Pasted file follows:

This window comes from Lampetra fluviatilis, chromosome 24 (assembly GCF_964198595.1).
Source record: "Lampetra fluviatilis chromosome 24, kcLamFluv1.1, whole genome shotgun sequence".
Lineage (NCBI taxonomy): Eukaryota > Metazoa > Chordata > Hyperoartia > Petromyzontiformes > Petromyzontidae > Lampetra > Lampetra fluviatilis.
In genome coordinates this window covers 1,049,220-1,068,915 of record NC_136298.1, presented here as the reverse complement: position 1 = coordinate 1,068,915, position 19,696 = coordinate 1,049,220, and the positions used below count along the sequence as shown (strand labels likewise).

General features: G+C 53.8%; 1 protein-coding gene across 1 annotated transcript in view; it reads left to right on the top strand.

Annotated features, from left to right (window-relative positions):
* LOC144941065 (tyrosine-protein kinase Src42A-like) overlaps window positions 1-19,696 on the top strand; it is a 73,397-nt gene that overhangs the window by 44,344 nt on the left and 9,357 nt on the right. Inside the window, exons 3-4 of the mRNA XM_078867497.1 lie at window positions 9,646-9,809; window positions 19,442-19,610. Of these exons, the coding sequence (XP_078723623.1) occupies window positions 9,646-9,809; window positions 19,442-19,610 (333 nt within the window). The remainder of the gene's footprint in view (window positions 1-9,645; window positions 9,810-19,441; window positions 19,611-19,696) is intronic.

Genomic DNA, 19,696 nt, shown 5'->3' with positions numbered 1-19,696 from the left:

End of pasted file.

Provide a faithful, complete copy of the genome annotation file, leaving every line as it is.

This window comes from Lampetra fluviatilis, chromosome 24 (assembly GCF_964198595.1).
Source record: "Lampetra fluviatilis chromosome 24, kcLamFluv1.1, whole genome shotgun sequence".
Lineage (NCBI taxonomy): Eukaryota > Metazoa > Chordata > Hyperoartia > Petromyzontiformes > Petromyzontidae > Lampetra > Lampetra fluviatilis.
In genome coordinates this window covers 1,049,220-1,068,915 of record NC_136298.1, presented here as the reverse complement: position 1 = coordinate 1,068,915, position 19,696 = coordinate 1,049,220, and the positions used below count along the sequence as shown (strand labels likewise).

General features: G+C 53.8%; 1 protein-coding gene across 1 annotated transcript in view; it reads left to right on the top strand.

Annotated features, from left to right (window-relative positions):
* LOC144941065 (tyrosine-protein kinase Src42A-like) overlaps window positions 1-19,696 on the top strand; it is a 73,397-nt gene that overhangs the window by 44,344 nt on the left and 9,357 nt on the right. Inside the window, exons 3-4 of the mRNA XM_078867497.1 lie at window positions 9,646-9,809; window positions 19,442-19,610. Of these exons, the coding sequence (XP_078723623.1) occupies window positions 9,646-9,809; window positions 19,442-19,610 (333 nt within the window). The remainder of the gene's footprint in view (window positions 1-9,645; window positions 9,810-19,441; window positions 19,611-19,696) is intronic.

Genomic DNA, 19,696 nt, shown 5'->3' with positions numbered 1-19,696 from the left: